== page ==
Writing with an accent is an idea that I’ve had since I first began studying Rhetoric and Composition during my master’s degree back in 2005. I first wondered about the idea since I was told much of my writing (not to mention my speaking) in English sounded “weird.” I believe now they were talking about my (non- or mis-) use of collocations-phrases and words that should be together. For example I will say (or write) things like ‘it’s raining dogs and cats’ instead of ‘cats and dogs.’
When I learned about style, I then wondered, how style differs from voice. Then, I realized that as native speakers, everyone had their own way of saying things depending on the variety of English, Spanish, or whatever language they spoke. In other words, I figured, everyone has an accent. It was only logical for me to assume everyone also writes with an accent.
This notion was further complicated when I learned about sociolinguistics and regional accents, or language and gender, class, ethnicity, etc. It’s often obvious when speaking, but in writing, where language is more monitored, would accents still be noticed? It turns out they are. With the rise of digital media and the blend between orality and writing, one can now see how people write as they speak (Crystal has called this way of writing “textspeak” for example). Other words to describe the way we communicate digitally are netspeak and text-talk, both of which allude to the idea of putting our speech into text. Eisenstein and his colleagues have already shown that Twitter users shorten their words differently depending on the variety of English they speak (links to several sources here). Another study that merges the variety of speech and writing is Barbara Johnstone’s study of Pittsburghese accent in t-shirts.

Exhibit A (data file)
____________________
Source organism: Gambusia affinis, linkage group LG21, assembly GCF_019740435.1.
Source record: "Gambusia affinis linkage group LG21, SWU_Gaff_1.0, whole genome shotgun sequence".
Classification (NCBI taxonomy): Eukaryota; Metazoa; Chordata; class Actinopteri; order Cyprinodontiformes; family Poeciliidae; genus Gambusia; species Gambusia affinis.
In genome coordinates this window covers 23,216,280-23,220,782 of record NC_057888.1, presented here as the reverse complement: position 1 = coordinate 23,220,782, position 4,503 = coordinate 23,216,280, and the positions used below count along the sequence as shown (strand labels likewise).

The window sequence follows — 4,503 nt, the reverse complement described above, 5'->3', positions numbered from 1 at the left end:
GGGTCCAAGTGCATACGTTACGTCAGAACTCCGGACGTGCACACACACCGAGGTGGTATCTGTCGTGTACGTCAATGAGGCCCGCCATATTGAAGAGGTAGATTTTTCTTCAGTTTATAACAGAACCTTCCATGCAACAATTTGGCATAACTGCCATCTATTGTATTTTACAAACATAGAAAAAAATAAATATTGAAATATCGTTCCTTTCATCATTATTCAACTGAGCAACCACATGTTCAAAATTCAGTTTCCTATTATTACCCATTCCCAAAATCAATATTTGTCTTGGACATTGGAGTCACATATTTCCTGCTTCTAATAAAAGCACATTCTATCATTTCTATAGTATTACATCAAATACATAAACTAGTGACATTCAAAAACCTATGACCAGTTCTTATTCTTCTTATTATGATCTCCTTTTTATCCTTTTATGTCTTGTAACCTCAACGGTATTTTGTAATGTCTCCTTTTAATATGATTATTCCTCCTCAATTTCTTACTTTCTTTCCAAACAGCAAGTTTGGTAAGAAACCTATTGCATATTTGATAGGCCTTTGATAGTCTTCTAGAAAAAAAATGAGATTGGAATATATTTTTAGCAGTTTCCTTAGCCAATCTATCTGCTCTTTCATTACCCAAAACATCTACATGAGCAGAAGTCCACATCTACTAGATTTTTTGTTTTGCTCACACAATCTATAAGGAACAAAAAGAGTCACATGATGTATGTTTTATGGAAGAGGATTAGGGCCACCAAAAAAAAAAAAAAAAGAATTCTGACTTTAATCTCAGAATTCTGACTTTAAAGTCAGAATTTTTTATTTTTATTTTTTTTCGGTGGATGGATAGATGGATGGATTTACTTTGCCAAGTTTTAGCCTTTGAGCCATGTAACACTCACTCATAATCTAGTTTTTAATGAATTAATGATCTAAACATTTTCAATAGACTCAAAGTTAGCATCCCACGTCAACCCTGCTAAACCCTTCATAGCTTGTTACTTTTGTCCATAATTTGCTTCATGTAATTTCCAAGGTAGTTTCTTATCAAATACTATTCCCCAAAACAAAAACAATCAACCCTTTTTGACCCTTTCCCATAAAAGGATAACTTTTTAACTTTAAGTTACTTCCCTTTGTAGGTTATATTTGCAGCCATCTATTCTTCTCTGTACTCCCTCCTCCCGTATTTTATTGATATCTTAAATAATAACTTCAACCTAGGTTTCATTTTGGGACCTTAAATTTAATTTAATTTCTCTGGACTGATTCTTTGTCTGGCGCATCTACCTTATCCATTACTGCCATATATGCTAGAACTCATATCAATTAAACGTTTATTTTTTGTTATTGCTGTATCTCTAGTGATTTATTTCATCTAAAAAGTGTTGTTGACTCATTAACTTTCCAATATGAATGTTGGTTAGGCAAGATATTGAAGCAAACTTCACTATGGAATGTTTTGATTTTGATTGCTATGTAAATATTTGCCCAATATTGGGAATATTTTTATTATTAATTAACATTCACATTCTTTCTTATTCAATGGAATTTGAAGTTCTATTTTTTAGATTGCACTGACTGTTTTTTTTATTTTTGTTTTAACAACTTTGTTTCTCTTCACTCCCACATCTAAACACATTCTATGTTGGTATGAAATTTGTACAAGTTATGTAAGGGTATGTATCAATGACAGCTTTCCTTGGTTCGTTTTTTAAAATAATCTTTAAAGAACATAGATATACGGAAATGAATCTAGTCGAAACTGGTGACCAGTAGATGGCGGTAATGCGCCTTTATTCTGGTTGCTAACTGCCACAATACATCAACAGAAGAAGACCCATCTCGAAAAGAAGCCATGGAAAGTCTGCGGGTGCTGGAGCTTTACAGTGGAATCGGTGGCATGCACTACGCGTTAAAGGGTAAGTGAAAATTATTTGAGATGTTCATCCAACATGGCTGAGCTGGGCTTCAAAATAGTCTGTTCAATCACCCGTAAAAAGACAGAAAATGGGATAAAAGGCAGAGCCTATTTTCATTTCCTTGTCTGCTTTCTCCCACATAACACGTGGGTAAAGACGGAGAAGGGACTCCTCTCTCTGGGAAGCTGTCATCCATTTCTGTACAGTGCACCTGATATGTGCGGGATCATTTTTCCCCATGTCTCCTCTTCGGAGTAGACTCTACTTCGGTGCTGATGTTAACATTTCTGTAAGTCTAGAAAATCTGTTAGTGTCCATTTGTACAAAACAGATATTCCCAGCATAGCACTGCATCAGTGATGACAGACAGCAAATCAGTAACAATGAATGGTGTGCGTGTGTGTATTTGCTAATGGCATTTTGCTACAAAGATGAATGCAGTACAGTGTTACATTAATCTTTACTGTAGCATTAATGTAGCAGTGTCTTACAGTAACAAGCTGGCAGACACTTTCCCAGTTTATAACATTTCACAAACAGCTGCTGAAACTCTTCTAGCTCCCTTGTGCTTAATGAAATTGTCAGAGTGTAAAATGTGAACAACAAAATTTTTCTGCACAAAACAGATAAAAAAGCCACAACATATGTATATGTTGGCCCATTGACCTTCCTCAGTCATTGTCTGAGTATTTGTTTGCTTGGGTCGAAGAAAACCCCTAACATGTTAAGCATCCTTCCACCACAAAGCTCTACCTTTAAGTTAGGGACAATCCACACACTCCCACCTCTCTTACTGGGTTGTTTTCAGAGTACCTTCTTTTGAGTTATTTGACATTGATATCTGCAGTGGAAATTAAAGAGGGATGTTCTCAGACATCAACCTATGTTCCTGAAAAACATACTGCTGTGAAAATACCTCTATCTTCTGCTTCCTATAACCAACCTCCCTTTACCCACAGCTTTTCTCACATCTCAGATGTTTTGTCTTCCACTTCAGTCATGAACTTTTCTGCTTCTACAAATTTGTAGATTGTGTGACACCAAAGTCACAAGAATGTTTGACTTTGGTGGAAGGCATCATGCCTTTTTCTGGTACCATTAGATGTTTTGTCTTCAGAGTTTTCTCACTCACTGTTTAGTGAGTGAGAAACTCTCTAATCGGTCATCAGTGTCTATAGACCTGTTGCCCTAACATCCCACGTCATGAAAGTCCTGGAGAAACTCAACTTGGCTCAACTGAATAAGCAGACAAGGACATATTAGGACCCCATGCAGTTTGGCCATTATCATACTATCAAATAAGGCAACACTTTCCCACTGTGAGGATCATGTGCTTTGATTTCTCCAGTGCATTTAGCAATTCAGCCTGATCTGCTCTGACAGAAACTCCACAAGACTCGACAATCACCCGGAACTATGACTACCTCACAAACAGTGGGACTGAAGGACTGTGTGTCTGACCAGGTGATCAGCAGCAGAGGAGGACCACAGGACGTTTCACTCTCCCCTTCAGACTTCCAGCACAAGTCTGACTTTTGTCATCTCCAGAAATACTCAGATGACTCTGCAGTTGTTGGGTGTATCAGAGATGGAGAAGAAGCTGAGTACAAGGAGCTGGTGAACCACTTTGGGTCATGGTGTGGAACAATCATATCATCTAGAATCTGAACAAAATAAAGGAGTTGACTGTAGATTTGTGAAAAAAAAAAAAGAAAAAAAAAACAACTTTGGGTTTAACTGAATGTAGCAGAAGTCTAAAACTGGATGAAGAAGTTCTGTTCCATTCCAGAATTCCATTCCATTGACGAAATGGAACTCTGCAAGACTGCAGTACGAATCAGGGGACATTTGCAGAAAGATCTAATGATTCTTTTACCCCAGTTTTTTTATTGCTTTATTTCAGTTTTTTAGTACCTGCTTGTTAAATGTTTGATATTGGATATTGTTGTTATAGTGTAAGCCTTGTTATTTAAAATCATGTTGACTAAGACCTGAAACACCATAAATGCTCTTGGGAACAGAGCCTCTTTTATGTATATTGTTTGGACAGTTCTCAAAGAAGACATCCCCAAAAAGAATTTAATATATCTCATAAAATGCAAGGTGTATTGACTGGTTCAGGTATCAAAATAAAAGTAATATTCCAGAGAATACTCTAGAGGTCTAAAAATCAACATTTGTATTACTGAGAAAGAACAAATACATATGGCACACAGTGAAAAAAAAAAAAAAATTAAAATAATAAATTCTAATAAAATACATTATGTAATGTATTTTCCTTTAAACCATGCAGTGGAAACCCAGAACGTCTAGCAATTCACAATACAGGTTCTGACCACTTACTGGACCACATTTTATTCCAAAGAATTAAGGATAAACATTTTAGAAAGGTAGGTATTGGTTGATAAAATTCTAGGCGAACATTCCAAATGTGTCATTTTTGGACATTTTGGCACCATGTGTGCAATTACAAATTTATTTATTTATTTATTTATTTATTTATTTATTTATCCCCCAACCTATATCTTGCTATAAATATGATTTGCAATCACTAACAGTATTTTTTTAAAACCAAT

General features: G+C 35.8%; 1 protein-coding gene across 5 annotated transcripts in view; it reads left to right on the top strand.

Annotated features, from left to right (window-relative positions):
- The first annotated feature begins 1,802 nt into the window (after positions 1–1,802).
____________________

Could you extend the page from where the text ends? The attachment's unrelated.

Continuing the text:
Part of my research agenda is the intersection between sociolinguistics, digital media, and writing. Thus, in my latest publication, I describe how transnational second-generation Mexican bilinguals use “ranchero” Mexican Spanish to communicate on Facebook and construct an identity. Historically, ranchero is an ambivalent identity for Mexican society in general. On the one hand, ranchero culture is a positive reminiscence of Mexico’s agrarian past, while on the other, rancheros, along with indigenous Mexicans, are at the bottom of the social hierarchy in Mexico (they are discriminated against socially and linguistically -they are made fun of and associated with negative educational and social traits). A discourse-centered, ethnographic analysis of digitally mediated conversations demonstrates how language use allows participants to simultaneously reminisce about their collective past, maintain Mexican identities tied to their ancestors, fit their identities to contemporary U.S. Mexican culture, and distance themselves from the stigma associated with the ranchero background.
So, why writing with an accent? Well, in short, to construct and showcase our identities… but it’s much more complicated than that.